GLP-1 Receptor Agonist Use Increases Likelihood of Antidepressant Prescription

Authors find 19 percent increased risk for antidepressant Rx among previously naive adults
GLP-1 Receptor Agonist Use Increases Likelihood of Antidepressant Prescription
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Medically Reviewed By:
Meeta Shah, M.D.

WEDNESDAY, May 15, 2024 (HealthDay News) -- Individuals taking glucagon-like peptide (GLP)-1 receptor agonists have a greater risk for subsequently being dispensed antidepressants, according to a study published online April 23 in Diabetes, Obesity, and Metabolism.

Osvaldo P. Almeida, Ph.D., from University of Notre Dame in Fremantle, Australia, and colleagues assessed whether dispensing of GLP-1 receptor agonists is associated with increased dispensing of antidepressants. The analysis included a 10 percent random sample of the Australian Pharmaceutical Benefits Scheme data (2012 to 2022).

The researchers found that 358,075 of 1.7 million individuals were dispensed antidepressants, and 8,495 of the 24,783 dispensed a GLP-1 receptor agonist were also dispensed an antidepressant in 2022 (odds ratio, 1.44). Among 24,103 individuals dispensed a GLP-1 receptor agonist between 2012 and 2021, 8,083 were dispensed antidepressants in 2022 (odds ratio, 1.52). Among 1.2 million individuals who had not been dispensed antidepressants in 2012, there was a heightened risk for being dispensed an antidepressant between 2013 and 2022 following the dispensing of a GLP-1 receptor agonist (hazard ratio, 1.19).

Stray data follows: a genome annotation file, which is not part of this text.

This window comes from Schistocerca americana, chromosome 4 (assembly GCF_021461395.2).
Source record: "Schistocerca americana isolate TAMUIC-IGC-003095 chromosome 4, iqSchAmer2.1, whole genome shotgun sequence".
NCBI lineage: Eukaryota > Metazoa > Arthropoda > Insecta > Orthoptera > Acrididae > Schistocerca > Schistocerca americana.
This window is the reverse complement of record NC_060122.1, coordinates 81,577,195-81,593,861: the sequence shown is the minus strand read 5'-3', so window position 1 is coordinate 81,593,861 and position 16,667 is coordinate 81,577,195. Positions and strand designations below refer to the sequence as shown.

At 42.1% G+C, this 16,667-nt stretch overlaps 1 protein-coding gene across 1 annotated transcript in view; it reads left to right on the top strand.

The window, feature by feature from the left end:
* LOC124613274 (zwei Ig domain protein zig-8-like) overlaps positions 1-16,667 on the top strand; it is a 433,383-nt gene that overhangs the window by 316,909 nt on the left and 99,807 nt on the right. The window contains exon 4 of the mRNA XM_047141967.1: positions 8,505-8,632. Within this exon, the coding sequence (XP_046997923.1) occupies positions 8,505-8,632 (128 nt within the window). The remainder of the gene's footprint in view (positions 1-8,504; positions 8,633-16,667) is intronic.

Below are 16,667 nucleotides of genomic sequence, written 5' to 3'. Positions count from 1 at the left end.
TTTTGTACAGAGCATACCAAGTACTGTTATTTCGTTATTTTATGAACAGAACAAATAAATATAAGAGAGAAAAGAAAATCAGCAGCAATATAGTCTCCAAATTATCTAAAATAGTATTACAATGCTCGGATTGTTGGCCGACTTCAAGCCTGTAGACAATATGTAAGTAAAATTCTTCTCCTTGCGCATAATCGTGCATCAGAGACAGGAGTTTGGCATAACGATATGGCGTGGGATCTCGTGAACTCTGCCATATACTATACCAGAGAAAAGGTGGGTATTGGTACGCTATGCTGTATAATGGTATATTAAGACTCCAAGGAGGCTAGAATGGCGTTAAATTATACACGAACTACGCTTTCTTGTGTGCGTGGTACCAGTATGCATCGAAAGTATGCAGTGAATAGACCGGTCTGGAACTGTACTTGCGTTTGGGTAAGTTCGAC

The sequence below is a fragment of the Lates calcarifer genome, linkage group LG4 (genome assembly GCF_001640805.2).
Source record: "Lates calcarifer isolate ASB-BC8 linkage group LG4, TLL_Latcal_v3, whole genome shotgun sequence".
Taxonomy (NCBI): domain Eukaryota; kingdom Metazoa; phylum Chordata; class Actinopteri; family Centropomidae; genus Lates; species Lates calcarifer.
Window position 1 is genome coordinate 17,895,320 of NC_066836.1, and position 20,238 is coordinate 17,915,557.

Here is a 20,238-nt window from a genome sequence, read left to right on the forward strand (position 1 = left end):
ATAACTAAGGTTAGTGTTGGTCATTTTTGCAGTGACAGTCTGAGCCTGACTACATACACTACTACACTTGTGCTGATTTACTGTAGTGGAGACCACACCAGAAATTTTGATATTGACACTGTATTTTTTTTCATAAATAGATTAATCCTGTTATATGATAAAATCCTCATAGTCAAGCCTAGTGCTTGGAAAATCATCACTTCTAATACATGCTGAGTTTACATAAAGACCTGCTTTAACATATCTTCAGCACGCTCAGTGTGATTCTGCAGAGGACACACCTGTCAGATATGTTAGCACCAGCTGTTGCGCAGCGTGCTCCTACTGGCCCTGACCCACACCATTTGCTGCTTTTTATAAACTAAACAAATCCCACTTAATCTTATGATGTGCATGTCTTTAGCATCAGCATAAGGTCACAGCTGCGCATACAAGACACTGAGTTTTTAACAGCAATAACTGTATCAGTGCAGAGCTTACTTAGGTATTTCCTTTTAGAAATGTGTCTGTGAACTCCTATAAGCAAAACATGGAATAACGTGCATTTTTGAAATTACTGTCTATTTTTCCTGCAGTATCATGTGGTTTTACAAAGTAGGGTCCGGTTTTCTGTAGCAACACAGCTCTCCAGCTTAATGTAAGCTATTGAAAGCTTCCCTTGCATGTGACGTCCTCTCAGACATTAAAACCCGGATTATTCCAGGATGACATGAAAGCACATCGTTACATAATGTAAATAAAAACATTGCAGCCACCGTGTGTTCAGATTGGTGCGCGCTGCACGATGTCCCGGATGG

"Individuals exposed to GLP-1 receptor agonists are at greater risk of being dispensed antidepressants," the authors write. "The possible impact of GLP-1 receptor agonists on the mood of consumers requires ongoing vigilance and further research."

Abstract/Full Text

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